“In this day man must investigate reality impartially and without prejudice in order to reach the true knowledge and conclusions. What, then, constitutes the inequality between man and woman? Both are human. In powers and function each is the complement of the other. At most it is this: that woman has been denied the opportunities which man has so long enjoyed, especially the privilege of education….” – `Abdu’l-Bahá
There is a lot of buzz around the word feminism now and I’m not entirely sure why. It has never seem to be a dirty word in my head or around the people I surrounded myself for. Betty Friedan and Gloria Steinem were not super heroes because what they were saying made perfect sense to me and I just took what they did for granted. And even attending Smith College made me somehwhat ignorant of the problems that surround other schools in being “old boy clubs.”
So I am bemused that the plight of women in so terrible today. How does educating women, paying them equal pay, promoting them to positions of power not make sense to people?
I took some of the local girls from the neighborhood to an event that Smith held about getting into selective colleges. Two of the girls are bright freshmen in high school, and two are amazingly bright seniors applying to school now. I hope that all four consider Smith seriously, as it is an amazing place to ensure women feel competent next to people in power.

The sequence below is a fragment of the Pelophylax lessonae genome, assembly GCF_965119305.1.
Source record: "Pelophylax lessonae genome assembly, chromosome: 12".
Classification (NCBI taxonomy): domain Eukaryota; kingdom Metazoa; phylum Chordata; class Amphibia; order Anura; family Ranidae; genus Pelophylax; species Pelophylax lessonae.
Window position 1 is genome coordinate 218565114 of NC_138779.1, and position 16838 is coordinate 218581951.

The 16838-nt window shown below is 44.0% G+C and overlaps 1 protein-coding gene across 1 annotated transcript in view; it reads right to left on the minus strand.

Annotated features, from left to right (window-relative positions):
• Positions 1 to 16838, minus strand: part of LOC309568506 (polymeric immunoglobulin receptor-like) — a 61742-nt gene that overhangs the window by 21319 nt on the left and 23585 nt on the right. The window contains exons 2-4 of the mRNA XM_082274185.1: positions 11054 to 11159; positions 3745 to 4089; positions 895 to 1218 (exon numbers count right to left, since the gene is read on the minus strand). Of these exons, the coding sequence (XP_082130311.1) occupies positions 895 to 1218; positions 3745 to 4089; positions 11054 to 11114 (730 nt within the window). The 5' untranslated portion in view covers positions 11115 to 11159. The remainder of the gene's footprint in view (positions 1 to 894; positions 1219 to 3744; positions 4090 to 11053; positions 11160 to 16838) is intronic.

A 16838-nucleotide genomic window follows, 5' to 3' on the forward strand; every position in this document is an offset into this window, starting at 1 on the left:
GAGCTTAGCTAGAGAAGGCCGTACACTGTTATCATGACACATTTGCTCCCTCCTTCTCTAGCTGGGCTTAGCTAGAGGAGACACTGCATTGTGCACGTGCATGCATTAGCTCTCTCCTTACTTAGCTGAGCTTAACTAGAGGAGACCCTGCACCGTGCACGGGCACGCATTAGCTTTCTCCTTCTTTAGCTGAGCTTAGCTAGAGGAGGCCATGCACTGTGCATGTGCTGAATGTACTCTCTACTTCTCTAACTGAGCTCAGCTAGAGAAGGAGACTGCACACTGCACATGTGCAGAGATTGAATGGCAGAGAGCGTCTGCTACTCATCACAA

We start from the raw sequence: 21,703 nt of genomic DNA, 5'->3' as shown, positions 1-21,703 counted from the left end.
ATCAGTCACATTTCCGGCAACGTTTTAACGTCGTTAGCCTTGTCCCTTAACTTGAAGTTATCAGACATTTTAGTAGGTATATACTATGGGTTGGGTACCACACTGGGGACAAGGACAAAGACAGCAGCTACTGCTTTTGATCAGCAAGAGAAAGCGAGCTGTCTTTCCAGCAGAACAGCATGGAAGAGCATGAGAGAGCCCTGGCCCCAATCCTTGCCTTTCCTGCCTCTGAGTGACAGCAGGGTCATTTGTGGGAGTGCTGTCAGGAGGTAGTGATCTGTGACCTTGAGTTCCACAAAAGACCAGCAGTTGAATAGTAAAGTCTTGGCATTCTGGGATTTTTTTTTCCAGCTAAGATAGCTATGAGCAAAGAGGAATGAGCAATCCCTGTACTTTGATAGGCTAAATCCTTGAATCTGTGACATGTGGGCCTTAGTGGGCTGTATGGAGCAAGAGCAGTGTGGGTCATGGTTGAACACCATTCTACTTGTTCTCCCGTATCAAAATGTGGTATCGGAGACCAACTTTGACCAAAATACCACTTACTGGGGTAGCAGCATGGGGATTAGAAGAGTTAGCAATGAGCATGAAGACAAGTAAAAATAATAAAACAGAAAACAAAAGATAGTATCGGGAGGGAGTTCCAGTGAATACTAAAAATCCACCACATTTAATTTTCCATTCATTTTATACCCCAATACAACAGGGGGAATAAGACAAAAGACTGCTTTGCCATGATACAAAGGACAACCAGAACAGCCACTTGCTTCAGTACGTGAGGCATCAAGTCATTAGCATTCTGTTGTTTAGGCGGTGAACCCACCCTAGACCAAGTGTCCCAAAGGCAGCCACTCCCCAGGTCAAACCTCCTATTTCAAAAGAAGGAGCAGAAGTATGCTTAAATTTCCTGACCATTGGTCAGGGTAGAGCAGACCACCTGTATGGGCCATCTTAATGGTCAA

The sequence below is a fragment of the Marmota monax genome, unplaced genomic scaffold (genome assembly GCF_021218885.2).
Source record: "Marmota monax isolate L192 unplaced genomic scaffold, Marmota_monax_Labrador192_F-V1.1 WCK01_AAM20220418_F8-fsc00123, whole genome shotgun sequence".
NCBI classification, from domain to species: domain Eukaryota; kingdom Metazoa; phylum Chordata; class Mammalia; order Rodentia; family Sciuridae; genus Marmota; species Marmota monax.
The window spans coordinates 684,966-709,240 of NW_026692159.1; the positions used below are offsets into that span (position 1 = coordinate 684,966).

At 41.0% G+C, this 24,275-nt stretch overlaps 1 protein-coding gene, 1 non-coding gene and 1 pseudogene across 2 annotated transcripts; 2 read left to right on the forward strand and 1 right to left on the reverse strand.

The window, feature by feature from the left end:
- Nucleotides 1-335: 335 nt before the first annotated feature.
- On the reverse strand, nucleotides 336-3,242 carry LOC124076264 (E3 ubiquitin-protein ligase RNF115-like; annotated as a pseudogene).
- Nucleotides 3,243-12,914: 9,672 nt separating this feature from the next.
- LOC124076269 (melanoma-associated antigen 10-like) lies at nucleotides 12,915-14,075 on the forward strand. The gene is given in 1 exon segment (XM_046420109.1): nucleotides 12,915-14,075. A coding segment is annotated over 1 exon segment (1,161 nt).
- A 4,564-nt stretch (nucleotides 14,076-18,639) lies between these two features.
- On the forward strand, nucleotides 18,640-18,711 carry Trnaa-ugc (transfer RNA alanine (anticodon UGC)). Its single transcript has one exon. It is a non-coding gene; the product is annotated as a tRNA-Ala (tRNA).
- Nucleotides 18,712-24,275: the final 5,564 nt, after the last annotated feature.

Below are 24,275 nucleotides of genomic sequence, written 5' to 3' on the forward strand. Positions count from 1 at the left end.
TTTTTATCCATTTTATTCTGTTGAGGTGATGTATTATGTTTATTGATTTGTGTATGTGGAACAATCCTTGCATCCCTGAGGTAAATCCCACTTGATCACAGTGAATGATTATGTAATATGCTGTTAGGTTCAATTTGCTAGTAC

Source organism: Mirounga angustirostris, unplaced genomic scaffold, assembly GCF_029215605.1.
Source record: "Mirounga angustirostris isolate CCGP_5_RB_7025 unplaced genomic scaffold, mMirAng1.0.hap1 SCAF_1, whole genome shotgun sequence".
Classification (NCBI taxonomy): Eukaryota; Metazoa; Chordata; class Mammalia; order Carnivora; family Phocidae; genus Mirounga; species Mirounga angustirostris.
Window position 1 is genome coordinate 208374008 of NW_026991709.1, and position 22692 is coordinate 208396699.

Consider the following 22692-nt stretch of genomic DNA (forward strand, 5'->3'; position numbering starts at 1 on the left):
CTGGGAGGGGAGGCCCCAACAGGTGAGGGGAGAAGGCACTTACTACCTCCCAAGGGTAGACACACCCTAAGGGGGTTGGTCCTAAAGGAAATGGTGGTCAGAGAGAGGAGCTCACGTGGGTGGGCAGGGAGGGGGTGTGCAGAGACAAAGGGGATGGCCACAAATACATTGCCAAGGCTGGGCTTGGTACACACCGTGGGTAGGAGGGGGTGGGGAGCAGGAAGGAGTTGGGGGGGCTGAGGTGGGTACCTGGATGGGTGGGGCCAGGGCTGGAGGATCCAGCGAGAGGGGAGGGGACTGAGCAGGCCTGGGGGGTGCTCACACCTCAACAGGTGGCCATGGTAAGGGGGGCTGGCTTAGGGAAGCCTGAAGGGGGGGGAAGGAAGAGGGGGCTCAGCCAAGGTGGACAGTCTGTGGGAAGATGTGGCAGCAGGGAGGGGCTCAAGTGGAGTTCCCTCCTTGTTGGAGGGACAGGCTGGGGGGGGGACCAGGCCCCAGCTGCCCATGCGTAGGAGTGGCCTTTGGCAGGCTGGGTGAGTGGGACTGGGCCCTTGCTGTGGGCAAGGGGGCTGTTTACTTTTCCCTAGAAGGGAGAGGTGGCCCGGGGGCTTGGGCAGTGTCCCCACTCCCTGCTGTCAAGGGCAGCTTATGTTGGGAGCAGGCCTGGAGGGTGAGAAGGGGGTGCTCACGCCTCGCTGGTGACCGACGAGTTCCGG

These girls were the only Latinos at the event. It was predominantly Caucasian and Asian, though there was one young African American family.
One question that I posed to the dean of admissions was what does it mean that Smith is aid-conscious. She explained that they admit the 1200-1500 students, and then start taking qualified applicants who cannot pay and replace them with people from the waitlist who can afford it. She did say that the students they will protect more were legacy (mother and sister fellow students) as well as students of color. The admissions committee is more likely to forsake talented artists, athletes and legacy through grandmothers. This made me happy to hear as I think about the young girls from my neighborhood who already have so many challenges in their lives at school and at home.